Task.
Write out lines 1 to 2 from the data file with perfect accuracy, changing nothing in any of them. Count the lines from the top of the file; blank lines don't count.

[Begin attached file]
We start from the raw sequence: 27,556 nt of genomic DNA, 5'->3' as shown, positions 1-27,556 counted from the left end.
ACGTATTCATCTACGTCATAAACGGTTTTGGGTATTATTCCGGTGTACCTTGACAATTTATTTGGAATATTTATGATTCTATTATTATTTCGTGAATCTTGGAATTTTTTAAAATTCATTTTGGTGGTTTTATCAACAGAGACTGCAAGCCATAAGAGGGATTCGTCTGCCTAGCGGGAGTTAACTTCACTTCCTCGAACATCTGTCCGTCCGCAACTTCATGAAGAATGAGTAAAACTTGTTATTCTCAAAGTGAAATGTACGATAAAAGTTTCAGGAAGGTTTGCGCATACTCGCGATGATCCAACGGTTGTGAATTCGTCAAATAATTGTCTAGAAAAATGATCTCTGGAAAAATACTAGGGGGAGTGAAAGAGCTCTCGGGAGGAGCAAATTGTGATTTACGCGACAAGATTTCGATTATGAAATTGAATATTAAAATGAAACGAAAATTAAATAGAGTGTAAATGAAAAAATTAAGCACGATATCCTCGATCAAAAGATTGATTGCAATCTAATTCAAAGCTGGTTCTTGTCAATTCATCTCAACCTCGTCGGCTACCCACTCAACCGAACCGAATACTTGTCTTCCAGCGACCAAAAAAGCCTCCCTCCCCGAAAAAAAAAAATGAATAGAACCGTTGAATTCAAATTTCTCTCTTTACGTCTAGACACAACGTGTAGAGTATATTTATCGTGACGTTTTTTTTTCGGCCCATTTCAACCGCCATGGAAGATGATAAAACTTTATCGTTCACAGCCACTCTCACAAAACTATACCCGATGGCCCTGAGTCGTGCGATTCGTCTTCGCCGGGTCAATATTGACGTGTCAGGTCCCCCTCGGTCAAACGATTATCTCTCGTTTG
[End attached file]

We start from the raw sequence: 27,556 nt of genomic DNA, 5'->3' as shown, positions 1-27,556 counted from the left end.
ACGTATTCATCTACGTCATAAACGGTTTTGGGTATTATTCCGGTGTACCTTGACAATTTATTTGGAATATTTATGATTCTATTATTATTTCGTGAATCTTGGAATTTTTTAAAATTCATTTTGGTGGTTTTATCAACAGAGACTGCAAGCCATAAGAGGGATTCGTCTGCCTAGCGGGAGTTAACTTCACTTCCTCGAACATCTGTCCGTCCGCAACTTCATGAAGAATGAGTAAAACTTGTTATTCTCAAAGTGAAATGTACGATAAAAGTTTCAGGAAGGTTTGCGCATACTCGCGATGATCCAACGGTTGTGAATTCGTCAAATAATTGTCTAGAAAAATGATCTCTGGAAAAATACTAGGGGGAGTGAAAGAGCTCTCGGGAGGAGCAAATTGTGATTTACGCGACAAGATTTCGATTATGAAATTGAATATTAAAATGAAACGAAAATTAAATAGAGTGTAAATGAAAAAATTAAGCACGATATCCTCGATCAAAAGATTGATTGCAATCTAATTCAAAGCTGGTTCTTGTCAATTCATCTCAACCTCGTCGGCTACCCACTCAACCGAACCGAATACTTGTCTTCCAGCGACCAAAAAAGCCTCCCTCCCCGAAAAAAAAAAATGAATAGAACCGTTGAATTCAAATTTCTCTCTTTACGTCTAGACACAACGTGTAGAGTATATTTATCGTGACGTTTTTTTTTCGGCCCATTTCAACCGCCATGGAAGATGATAAAACTTTATCGTTCACAGCCACTCTCACAAAACTATACCCGATGGCCCTGAGTCGTGCGATTCGTCTTCGCCGGGTCAATATTGACGTGTCAGGTCCCCCTCGGTCAAACGATTATCTCTCGTTTG